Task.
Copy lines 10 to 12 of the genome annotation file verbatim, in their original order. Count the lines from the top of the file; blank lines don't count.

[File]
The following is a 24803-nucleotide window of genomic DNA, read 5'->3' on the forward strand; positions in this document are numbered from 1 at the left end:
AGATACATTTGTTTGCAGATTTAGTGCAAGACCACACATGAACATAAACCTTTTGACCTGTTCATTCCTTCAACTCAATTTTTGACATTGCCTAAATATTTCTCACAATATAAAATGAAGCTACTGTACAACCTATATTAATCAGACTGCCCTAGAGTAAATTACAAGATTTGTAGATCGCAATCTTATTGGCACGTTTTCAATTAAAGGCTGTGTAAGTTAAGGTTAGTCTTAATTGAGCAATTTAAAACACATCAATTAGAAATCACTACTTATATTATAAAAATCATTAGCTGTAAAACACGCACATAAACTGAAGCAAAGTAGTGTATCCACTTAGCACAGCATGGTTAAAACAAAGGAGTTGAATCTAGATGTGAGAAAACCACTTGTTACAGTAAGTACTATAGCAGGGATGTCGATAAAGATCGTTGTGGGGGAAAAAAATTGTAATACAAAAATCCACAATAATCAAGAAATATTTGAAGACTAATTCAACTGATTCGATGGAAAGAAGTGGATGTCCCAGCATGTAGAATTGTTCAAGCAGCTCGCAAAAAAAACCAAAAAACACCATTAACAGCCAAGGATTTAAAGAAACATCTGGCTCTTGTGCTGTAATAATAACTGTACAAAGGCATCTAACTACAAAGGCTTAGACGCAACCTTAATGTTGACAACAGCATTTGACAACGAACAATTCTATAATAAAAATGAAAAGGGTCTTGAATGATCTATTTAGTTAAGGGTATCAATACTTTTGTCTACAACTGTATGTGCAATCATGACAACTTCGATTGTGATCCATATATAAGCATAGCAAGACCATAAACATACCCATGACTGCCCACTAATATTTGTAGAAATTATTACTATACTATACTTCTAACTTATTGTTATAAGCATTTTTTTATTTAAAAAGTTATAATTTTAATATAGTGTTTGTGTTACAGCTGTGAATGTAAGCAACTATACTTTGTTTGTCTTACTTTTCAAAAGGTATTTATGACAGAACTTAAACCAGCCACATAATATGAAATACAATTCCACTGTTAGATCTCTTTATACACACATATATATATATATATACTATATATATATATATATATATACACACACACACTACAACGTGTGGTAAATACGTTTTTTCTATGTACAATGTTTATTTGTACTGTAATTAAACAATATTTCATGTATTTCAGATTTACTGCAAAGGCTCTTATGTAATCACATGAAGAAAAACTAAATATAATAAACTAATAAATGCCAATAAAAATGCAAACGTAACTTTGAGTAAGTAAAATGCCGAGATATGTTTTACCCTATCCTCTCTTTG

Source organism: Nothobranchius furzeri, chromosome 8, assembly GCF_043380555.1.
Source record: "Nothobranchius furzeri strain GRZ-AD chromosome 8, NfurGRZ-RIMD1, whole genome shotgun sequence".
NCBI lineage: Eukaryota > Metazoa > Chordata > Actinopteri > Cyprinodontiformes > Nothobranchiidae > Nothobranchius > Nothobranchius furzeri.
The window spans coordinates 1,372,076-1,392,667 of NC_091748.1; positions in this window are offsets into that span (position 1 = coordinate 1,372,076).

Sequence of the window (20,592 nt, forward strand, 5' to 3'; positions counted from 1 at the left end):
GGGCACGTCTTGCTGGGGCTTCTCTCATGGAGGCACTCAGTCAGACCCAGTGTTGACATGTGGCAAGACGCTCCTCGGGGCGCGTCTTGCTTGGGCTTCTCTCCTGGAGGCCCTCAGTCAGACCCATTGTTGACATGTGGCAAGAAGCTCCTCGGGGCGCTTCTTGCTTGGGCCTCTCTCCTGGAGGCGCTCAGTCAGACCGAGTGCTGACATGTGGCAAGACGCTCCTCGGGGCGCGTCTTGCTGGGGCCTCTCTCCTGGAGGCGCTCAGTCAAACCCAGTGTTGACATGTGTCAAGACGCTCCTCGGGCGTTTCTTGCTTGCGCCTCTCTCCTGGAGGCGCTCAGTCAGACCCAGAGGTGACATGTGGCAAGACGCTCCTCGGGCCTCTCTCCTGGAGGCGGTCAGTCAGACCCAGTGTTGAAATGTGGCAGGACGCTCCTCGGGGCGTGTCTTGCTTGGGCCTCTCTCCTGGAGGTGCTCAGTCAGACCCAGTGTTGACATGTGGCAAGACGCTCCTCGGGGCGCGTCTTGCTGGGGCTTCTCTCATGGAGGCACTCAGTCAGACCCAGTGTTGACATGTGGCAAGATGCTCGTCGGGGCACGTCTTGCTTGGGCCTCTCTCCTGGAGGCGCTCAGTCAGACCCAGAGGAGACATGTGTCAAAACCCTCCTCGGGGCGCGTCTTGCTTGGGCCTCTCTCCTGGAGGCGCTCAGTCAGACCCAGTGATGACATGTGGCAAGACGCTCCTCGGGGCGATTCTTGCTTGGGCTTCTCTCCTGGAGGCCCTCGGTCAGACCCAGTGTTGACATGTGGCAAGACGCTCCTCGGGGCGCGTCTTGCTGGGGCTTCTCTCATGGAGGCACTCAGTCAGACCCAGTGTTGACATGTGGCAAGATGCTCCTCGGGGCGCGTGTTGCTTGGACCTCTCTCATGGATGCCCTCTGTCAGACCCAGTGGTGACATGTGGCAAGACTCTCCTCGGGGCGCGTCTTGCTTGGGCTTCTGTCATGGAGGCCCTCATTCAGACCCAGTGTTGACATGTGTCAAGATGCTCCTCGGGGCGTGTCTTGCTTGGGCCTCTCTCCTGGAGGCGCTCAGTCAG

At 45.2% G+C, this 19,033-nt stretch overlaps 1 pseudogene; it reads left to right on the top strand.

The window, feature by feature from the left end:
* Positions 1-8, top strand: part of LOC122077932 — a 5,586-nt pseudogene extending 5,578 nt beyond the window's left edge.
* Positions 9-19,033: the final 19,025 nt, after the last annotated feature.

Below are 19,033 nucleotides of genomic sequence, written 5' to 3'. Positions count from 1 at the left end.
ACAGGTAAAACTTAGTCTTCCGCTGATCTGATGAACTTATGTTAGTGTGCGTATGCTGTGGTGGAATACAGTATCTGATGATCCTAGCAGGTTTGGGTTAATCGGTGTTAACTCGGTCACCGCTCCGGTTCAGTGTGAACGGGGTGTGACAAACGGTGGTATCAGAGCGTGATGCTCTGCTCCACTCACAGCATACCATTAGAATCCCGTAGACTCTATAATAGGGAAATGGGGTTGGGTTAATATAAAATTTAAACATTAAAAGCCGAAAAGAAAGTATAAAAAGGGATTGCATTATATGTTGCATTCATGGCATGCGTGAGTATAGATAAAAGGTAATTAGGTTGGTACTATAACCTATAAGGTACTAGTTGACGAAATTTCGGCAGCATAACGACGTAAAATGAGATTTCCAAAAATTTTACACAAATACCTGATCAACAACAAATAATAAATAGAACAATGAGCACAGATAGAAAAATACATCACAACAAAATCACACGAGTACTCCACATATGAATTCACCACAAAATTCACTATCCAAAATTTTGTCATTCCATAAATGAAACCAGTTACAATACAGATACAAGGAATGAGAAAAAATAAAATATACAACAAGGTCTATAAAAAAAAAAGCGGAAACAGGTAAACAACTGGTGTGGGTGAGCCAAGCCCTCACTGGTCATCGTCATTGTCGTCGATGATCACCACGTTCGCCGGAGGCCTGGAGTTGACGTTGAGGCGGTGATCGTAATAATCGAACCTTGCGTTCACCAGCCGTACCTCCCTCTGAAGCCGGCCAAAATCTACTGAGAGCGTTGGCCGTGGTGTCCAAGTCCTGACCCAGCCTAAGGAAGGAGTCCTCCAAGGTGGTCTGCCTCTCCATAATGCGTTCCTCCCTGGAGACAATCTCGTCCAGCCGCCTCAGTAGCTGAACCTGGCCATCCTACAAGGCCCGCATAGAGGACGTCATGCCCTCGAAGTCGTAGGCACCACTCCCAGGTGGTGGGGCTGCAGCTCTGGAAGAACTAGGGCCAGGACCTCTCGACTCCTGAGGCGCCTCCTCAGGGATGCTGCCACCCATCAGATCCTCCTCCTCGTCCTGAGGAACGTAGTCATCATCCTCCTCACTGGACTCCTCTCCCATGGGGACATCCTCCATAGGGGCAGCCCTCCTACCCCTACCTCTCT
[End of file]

The window, feature by feature from the left end:
* Positions 1-8, top strand: part of LOC122077932 — a 5,586-nt pseudogene extending 5,578 nt beyond the window's left edge.
* Positions 9-19,033: the final 19,025 nt, after the last annotated feature.